Monday, March 21, 2011

IT is Everybody’s Business

imageIn May 2003, Harvard Business Review printed “IT Doesn’t Matter” by Nicholas G. Carr. It was wrong then and it is wrong now. IT matters. A lot. And will continue to matter for the foreseeable future. Carr’s comparison of IT with infrastructure from the industrial age just does not cut it, it never did.
Of course, the time has provided all the evidence:

Thursday, March 17, 2011

New Channels, Old Problems

Multi-channel retailing is all the buzz, but familiar problems lurk. There is hardly a retailer who does not operate an online channel, some operate several. To that, the new emerging mobile channels as well as the social media-based sales channels (remember, Delta just enabled their Facebook channel so you can buy Delta tickets without ever leaving Facebook, check out for yourself at: and of course the old mail catalogs. You get the picture.

Tuesday, March 15, 2011

Compete to Win: Align Your Process and Technology to Your Business

It is logical: to get the best of your investments in technology, align them with the business processes they are enabling, and align those business processes with the business strategy. Common sense, may be, but it is easier said than done.
A new study from RSR points out the common misalignment between business & technology groups, but also offers some pointers to solve the issue. In a report titled, “Pandora's Box? The Impact of New Technologies on Retail IT”, RSR identifies the following.

Monday, March 14, 2011

Innovation at P&G: Advantage through Process Focus

P&G’s ex-CEO, Lafley, believes that “The heart of a company’s business model should be game-changing innovation”. With that belief, Lafley started to build a sustainable culture of innovation at P&G and establish innovation as a process that was superior to its competition. A process that is scalable, repeatable, sustainable, and hence superior to its competitors. The result: P&G’s continuous success as a profitable and growing business. This is the gist of an article on “P&G’s Innovation Culture” by strategy+business magazine.

Thursday, March 10, 2011

Understanding Advantage

imageIn several of my articles on supply chain strategy, I have emphasized that capabilities are the origin of all competitive advantages. So what must a capability deliver to create such competitive advantage and contribute towards achieving the goals of the business strategy?
In simple terms, a firm will have a competitive advantage, if its products are superior or if it provides superior customer service and so on.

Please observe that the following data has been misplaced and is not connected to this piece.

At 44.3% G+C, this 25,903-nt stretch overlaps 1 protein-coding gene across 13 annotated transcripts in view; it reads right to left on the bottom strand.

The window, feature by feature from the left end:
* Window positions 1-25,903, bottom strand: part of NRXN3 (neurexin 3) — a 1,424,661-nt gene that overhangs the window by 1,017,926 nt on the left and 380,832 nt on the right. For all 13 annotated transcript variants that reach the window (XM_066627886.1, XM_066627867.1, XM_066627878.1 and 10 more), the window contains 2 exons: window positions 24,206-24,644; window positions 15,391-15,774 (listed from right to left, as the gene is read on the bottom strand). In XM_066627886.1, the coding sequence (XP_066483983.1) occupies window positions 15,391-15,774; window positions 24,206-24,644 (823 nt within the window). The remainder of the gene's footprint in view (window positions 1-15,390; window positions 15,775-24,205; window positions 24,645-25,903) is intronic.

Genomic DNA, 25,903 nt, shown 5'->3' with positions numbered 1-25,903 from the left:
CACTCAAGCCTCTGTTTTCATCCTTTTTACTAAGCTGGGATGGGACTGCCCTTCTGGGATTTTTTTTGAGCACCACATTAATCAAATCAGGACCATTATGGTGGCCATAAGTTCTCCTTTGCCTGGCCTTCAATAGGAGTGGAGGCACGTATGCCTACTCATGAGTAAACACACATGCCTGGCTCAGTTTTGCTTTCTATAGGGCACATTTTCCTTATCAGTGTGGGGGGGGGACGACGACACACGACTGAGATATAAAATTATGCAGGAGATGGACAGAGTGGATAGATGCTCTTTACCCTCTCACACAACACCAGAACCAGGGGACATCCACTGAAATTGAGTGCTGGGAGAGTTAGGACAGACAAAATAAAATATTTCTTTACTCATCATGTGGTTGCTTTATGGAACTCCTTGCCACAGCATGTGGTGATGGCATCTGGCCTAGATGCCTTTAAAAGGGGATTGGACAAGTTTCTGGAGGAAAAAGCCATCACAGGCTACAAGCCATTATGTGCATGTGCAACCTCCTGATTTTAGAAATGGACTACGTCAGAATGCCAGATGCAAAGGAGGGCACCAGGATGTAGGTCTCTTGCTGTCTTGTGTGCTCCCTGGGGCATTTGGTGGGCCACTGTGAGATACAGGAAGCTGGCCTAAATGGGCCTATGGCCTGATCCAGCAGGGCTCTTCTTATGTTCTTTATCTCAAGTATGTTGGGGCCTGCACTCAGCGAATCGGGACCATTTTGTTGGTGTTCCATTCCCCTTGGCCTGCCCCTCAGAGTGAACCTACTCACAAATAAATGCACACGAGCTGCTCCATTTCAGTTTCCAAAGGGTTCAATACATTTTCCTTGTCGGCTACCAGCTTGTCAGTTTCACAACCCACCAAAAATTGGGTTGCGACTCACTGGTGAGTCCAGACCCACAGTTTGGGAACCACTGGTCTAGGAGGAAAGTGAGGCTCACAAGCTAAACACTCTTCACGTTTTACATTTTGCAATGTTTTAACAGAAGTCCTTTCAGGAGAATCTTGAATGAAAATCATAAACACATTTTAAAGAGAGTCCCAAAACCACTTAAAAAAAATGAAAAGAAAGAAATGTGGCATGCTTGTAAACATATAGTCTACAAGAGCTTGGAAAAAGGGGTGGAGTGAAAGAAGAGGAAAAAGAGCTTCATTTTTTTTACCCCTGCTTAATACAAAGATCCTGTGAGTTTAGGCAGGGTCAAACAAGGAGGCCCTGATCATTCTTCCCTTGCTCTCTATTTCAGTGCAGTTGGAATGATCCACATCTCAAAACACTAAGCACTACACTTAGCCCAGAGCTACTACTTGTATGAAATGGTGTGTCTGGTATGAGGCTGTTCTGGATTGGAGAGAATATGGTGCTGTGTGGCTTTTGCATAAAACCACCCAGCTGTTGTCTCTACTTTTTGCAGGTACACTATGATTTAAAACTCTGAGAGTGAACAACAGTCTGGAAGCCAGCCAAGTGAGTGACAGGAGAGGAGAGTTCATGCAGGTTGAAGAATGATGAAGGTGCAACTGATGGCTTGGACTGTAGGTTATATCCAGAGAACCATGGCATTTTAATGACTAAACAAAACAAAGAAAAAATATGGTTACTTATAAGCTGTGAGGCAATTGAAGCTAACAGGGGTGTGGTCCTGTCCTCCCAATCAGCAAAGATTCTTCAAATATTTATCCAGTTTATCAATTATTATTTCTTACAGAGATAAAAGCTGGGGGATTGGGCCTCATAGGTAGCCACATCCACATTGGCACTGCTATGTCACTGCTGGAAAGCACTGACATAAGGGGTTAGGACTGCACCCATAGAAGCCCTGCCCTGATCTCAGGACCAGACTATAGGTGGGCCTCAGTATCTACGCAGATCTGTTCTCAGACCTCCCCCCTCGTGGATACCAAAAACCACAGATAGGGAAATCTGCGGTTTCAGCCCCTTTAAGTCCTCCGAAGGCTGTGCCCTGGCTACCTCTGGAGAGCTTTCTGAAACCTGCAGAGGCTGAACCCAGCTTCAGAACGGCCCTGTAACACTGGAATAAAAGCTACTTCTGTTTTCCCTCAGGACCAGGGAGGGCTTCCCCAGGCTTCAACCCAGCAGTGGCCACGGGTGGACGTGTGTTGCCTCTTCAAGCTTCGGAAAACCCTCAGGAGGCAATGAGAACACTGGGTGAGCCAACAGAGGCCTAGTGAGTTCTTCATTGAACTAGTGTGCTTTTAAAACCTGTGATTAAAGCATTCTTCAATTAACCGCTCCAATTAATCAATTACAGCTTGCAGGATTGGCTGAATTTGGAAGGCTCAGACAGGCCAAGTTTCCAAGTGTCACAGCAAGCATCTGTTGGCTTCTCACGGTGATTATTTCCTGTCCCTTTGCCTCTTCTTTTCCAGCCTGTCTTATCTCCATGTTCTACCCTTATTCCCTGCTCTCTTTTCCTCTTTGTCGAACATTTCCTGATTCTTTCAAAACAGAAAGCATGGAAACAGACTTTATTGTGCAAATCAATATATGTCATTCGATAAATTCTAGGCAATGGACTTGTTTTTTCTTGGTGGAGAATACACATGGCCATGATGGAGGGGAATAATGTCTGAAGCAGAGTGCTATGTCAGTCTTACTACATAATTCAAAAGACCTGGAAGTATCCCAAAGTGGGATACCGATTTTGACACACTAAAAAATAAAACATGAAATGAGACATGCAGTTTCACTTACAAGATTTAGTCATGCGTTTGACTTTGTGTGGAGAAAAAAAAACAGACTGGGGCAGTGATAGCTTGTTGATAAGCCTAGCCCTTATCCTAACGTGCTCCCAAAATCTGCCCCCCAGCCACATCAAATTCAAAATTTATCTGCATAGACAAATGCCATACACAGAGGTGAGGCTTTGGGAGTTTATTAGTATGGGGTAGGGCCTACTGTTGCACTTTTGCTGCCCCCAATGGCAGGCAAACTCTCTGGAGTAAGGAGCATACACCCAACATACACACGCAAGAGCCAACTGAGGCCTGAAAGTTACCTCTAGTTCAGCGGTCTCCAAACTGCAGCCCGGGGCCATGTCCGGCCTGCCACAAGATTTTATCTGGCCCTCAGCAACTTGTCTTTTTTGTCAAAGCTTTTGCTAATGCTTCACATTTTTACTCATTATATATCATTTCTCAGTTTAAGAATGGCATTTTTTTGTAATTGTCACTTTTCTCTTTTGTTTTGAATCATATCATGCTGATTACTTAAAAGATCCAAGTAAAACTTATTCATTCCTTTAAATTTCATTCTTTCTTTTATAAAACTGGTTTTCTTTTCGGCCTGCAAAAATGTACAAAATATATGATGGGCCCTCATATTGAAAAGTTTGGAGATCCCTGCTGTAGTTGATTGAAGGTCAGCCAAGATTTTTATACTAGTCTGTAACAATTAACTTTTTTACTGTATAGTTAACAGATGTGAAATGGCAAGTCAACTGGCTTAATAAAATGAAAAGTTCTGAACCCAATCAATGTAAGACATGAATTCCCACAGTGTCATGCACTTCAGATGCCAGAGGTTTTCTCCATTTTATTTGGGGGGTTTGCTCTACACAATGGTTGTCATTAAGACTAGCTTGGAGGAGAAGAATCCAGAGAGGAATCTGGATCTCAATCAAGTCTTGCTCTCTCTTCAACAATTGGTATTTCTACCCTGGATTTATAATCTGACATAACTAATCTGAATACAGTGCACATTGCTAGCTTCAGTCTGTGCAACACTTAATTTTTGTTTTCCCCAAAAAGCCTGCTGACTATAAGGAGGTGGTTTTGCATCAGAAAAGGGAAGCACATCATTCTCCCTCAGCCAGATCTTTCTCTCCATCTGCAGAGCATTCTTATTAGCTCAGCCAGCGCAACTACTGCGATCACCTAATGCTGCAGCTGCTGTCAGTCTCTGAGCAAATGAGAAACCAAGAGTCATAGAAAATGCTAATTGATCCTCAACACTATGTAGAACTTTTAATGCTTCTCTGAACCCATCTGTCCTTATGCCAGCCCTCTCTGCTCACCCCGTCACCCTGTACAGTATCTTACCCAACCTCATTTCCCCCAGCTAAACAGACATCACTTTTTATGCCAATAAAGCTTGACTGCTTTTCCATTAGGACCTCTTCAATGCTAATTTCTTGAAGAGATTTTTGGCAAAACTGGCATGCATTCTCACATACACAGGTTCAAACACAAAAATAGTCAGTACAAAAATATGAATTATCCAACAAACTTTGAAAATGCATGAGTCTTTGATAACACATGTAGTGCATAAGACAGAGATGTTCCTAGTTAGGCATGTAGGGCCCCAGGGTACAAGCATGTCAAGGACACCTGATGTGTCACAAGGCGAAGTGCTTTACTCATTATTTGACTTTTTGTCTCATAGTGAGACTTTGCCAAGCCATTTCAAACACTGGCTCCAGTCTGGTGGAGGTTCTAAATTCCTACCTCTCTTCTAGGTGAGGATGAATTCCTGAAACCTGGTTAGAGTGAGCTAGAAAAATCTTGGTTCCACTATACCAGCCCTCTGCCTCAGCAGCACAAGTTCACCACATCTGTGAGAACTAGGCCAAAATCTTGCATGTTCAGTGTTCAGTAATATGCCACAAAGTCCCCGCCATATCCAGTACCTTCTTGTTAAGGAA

Tuesday, March 1, 2011

Supply Chain Innovations Add to GDP Growth

While this article from McKinsey is about the relationship between productivity and jobs growth, one of the graphics caught my attention. See below the exhibit from the referenced article which is available at:
McKinsey believes that the biggest potential growth in GDP, to the tune of 1.2%, can come from “Next-wave innovation – e.g. enhanced supply chain integration, cloud computing”. While innovation would have been an expected GDP driver, as always in the US economy, the special mention of supply chains within the context was somewhat unexpected. This makes two things explicit: Innovation can come from anywhere including things as mundane as supply chains, and the potential of such supply chain innovations towards contributing to the GDP.
What could these supply chain innovations look like? RFID, geo-location based services, optimization across processes conventionally planned in silos, integrated process control systems capable of detecting & isolating exceptions, automated exception resolution and escalation, supply chain modeling real-world using probabilistic modeling capabilities, real-time visibility into supply chain process data & statuses, and so on. In fact, what most companies have achieved in managing their supply chains just happens to be just a good start – there is still a lot of runway left to cover and costs to cut while doing so! Happy GDP growth.
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© Vivek Sehgal, 2011, All Rights Reserved.

Want to know more about supply chain processes? How they work and what they afford? Check out my books on Supply Chain Management at Amazon.